Boaters and paddlers are warned to stay out of waterways that flooded over the weekend, because of the danger of debris, submerged hazards and changed water levels.

Widespread flooding has occurred across North East Victoria, in the Ovens and King, Kiewa and Upper Murray River areas. Heavy rain and scattered thunderstorms also led to flash flooding in many areas.

Maritime Safety Victoria (MSV), a branch of Transport Safety Victoria, has issued a warning about the risks associated with activities on flooded waterways.

Peter Corcoran, Director, Maritime Safety, said heavy rain has made many waterways unsafe for boating activities.

“Boaters, kayakers, canoeists and water skiers should stay off floodwaters because:

  • changed water levels mean that previously visible hazards, such as trees and stumps, are now being submerged and creating risks for anyone on the water
  • increased water flows and the associated faster moving water are creating safety risks, for example, making steering more difficult or paddling more tiring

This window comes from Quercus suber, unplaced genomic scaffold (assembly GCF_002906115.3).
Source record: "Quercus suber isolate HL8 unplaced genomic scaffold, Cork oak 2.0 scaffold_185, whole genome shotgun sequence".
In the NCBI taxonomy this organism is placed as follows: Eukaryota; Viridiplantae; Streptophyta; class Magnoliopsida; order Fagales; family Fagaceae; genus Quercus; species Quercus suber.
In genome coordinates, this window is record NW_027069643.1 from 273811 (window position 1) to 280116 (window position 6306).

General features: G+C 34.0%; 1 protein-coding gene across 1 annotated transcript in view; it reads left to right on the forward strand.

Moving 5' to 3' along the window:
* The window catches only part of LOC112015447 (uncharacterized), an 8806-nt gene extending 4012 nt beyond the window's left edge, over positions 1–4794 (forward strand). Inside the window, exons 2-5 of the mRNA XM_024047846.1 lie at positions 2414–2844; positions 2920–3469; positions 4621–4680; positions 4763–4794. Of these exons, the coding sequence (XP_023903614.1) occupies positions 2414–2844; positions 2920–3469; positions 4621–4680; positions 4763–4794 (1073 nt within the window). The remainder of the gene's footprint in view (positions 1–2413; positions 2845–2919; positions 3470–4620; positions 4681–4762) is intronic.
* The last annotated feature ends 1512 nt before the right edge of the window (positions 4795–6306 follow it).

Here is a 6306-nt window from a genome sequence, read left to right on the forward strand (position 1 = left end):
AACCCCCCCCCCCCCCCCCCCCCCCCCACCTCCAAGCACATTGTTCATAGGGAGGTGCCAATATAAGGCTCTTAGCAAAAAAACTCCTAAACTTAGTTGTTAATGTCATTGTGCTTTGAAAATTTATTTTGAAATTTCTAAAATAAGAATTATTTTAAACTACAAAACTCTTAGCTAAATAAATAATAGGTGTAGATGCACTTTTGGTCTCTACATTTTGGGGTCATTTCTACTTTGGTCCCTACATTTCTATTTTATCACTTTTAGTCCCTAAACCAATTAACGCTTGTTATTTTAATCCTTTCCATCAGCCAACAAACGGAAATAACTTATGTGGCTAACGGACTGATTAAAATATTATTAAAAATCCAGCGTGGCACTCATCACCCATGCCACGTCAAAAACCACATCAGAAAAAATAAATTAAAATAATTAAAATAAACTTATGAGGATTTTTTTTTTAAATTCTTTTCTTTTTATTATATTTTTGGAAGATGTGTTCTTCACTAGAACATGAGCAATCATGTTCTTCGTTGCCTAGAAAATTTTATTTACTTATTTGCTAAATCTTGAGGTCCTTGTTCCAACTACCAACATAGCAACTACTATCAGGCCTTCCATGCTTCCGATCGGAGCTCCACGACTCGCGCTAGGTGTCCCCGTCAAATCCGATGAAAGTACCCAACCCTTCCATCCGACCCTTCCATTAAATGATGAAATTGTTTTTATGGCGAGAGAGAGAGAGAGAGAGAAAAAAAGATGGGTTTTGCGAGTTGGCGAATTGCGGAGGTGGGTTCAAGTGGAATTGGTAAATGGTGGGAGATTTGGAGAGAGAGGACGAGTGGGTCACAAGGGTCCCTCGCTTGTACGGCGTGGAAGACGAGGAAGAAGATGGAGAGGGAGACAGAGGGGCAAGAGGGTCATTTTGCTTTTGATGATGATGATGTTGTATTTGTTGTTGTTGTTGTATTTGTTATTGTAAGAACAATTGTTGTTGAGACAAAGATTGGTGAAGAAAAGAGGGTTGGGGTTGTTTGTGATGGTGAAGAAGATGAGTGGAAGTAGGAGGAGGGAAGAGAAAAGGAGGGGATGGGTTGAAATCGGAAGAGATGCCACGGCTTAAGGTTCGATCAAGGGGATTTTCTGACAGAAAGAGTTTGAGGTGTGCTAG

• debris is being washed downstream that could be large enough to damage or overturn vessels, or affect their ability to be manoeuvred around danger spots.

“If increased releases of water from storages become necessary, waterway users near dam walls and water-regulating infrastructure face significant safety issues from the turbulence,” Mr Corcoran said.

The local councils, waterway managers and water authorities are continually monitoring the waterways and assessing the risks.

“Waterway users need to assess the risks before they resume their activities and exercise extreme care.

“MSV is advising all waterway users to contact the appropriate local council, waterway manager or water authority for advice on the condition of the waterway before deciding to go out,” Mr Corcoran added.

Flood warnings can be found at